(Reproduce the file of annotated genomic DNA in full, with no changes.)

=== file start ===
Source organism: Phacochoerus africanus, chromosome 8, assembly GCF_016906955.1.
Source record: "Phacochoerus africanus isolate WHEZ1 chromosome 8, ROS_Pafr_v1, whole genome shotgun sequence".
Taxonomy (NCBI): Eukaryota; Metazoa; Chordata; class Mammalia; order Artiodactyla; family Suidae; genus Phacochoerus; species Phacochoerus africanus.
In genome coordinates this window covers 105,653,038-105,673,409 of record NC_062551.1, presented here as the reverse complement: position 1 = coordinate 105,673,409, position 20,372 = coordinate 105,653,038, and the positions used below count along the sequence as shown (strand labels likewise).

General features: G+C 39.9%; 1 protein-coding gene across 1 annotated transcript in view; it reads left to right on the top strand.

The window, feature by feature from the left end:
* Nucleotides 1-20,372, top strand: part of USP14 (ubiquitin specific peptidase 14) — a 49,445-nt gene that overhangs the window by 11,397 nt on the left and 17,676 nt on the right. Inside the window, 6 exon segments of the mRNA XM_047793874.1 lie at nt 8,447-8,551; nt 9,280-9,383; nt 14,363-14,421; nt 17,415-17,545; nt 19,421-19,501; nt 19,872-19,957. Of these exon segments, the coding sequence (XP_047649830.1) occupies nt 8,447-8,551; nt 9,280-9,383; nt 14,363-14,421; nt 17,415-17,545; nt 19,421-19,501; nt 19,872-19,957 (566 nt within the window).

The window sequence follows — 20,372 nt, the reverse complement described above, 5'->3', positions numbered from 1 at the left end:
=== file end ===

Source organism: Phacochoerus africanus, chromosome 8, assembly GCF_016906955.1.
Source record: "Phacochoerus africanus isolate WHEZ1 chromosome 8, ROS_Pafr_v1, whole genome shotgun sequence".
Taxonomy (NCBI): Eukaryota; Metazoa; Chordata; class Mammalia; order Artiodactyla; family Suidae; genus Phacochoerus; species Phacochoerus africanus.
In genome coordinates this window covers 105,653,038-105,673,409 of record NC_062551.1, presented here as the reverse complement: position 1 = coordinate 105,673,409, position 20,372 = coordinate 105,653,038, and the positions used below count along the sequence as shown (strand labels likewise).

General features: G+C 39.9%; 1 protein-coding gene across 1 annotated transcript in view; it reads left to right on the top strand.

The window, feature by feature from the left end:
* Nucleotides 1-20,372, top strand: part of USP14 (ubiquitin specific peptidase 14) — a 49,445-nt gene that overhangs the window by 11,397 nt on the left and 17,676 nt on the right. Inside the window, 6 exon segments of the mRNA XM_047793874.1 lie at nt 8,447-8,551; nt 9,280-9,383; nt 14,363-14,421; nt 17,415-17,545; nt 19,421-19,501; nt 19,872-19,957. Of these exon segments, the coding sequence (XP_047649830.1) occupies nt 8,447-8,551; nt 9,280-9,383; nt 14,363-14,421; nt 17,415-17,545; nt 19,421-19,501; nt 19,872-19,957 (566 nt within the window).

The window sequence follows — 20,372 nt, the reverse complement described above, 5'->3', positions numbered from 1 at the left end: